Monday 21 May 2018

Martin Breheny: Handpasses 394 vs Footpasses 78 - is this really football?

Curse of unrestricted handpassing is major threat to well-being of football and needs to be addressed

Mayo’s Diarmuid O’Connor attempts to fist the ball over the crossbar against Galway last Sunday. Photo: Sportsfile
Mayo’s Diarmuid O’Connor attempts to fist the ball over the crossbar against Galway last Sunday. Photo: Sportsfile
Martin Breheny

Martin Breheny

Here's what happened in the two minutes and 50 seconds when play resumed following the horrible injury sustained by Mayo midfielder Tom Parsons in Castlebar last Sunday.

Galway's Barry McHugh re-started by kicking the ball 30 metres back to Seán Andy ó Ceallaigh just inside his own half. That's where the hand took over. For the next one minute and 50 seconds, Galway retained possession, handpassing the ball 26 times and footpassing it twice.

At one stage, the ball was played back to ó Ceallaigh, who was only marginally advanced on where he started it all more than a minute earlier. Despite the prolonged period in possession, Galway didn't get a shot on goal before having an attempted delivery intercepted.

Now it was Mayo's turn. For the next minute, they handpassed (12) their way downfield but nothing came of it as Cillian O'Connor's miscued shot dropped gently into the hands of Galway goalkeeper Ruairí Lavelle.

It was almost three minutes of relentless monotony as, first Galway, and then Mayo tried to unlock massed defences. It needed crisp, pacey play but instead the transfers were slow and ponderous, making it relatively easy to defend against.

Creativity

Essentially, it appeared to be a case of retaining possession for as long as possible in the hope that an opponent would lose concentration and leave a channel unattended.

As for creativity, it was as rare as goal attempts. Actually, there was only one of those, which Johnny Heaney turned into the match-winner.

Mind you, by then the game was in the 74th minute when, after a rare example of a quick, incisive move, Heaney found himself with a clear strike on goal, which not even David Clarke - the best shot-stopper in the game - could keep out.

Other than that, Clarke's day was mostly about kick-outs, picking up shots that dropped short and making one spectacular high catch. Lavelle wasn't called on to make a single save, but he too collected quite a few sloppy attempts for points.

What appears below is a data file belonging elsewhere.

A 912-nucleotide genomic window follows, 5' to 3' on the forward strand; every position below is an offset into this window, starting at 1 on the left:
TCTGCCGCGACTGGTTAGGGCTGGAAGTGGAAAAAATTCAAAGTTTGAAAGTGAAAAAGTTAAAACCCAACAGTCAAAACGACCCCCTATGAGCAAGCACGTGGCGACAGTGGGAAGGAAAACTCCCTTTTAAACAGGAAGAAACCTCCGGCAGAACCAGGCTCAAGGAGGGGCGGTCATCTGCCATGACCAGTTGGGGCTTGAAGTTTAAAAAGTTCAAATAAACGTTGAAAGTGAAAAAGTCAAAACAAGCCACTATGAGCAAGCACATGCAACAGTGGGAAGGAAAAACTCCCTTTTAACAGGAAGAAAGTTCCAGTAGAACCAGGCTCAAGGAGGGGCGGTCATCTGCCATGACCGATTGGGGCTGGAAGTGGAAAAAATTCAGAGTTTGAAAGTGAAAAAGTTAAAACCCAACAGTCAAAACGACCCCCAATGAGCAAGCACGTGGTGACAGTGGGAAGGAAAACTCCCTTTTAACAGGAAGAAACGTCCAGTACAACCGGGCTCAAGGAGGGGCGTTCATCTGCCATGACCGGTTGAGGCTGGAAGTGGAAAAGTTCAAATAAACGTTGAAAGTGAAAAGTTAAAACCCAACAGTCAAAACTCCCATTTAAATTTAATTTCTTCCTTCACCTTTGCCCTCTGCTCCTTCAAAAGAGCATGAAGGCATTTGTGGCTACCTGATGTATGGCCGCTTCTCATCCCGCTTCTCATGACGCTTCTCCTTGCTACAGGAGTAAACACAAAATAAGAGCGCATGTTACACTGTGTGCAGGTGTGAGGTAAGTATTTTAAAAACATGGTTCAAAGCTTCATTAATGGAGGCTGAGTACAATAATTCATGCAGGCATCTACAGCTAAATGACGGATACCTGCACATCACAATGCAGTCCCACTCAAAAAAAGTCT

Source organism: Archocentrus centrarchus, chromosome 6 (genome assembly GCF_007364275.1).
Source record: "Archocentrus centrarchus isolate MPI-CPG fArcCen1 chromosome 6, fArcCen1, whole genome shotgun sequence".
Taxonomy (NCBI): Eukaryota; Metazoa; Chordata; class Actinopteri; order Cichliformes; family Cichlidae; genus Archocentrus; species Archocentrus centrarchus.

Now, if the passage of play after Parsons' departure were the only outbreak of sterility, it wouldn't matter but, in fact, it was merely one of several examples on a day when you had to mourn for the state of Gaelic football.

Here was a meeting of two counties in the top five, an encounter everyone had pencilled in for months as an early championship highlight.

Instead, it turned into a dour grind, where once either team lost possession, they funnelled back en masse, often leaving only the goalkeeper in the opposition half.

But then, unrestricted handpassing facilitates that approach. And, boy, did Mayo and Galway provide a glaring illustration of its pernicious influence.

By the end, the number of handpasses had reached 394 (Mayo 221 - Galway 173), while footpassing totalled 78 (Galway 40 - Mayo 38).

Even then, many of the foot passes were despatched backwards, as indeed were an even higher proportion of handpasses.

How many coaches and players at all levels watched last Sunday's game and decided that's the way to go? Of course, many of them have opted for that route already and would have seen it as a masterclass in how to use the handpass and pack defences.

It didn't win the day for Mayo, but then some of their shooting for goal was deplorably bad.

That's hardly surprising because if squads spend so long working on handpassing and security lock-outs (and clearly they do because it's not something they can use off-the-cuff on match day), it's logical that less time is available for other skills.

Coaches will argue that winning, rather than entertaining, is their sole responsibility, justifying their right to deploy whatever systems they consider best. No arguments there, but what about the custodians of Gaelic football, for whom maintaining entertainment levels should be a priority? Surely, they have a duty to frame the rules in a manner that rewards creativity.

That won't be possible without addressing the handpassing epidemic. Applying no restrictions, which encourages runners rather than footballers, has led to a diminution of core skills in favour of a capacity to gallop all day.

But at what cost to Gaelic football? Rugby and soccer are always looking for ways to make the game more appealing to the masses while football is allowed to be repeatedly dragged down a dark alley and mugged.

Restricting the handpass to a maximum of four, after which the ball must be kicked, would be an interesting experiment. Yes, it would result in possession changing hands more often, but what's wrong with that?

Over time, it would lead to more accurate kick-passing, which is a delightful skill. Despite the obviously negative impact of unrestricted handpassing, there appears to be no appetite to tackle it. Why?

Can anyone seriously argue that the Mayo-Galway game maximised the potential of Gaelic football? And have no doubt there will be plenty other similar examples over the summer too.

I have been watching Gaelic football for over half a century and firmly believe that the curse of the handpass presents a more serious threat to the popularity of the game than anything else in that time.

That's not looking to the past with rose-tinted glasses but rather a judgement call on the damage the handpass is inflicting. Hurling, in contrast, has never been better, but then there are no corresponding influences to corrupt it.

Irish Independent

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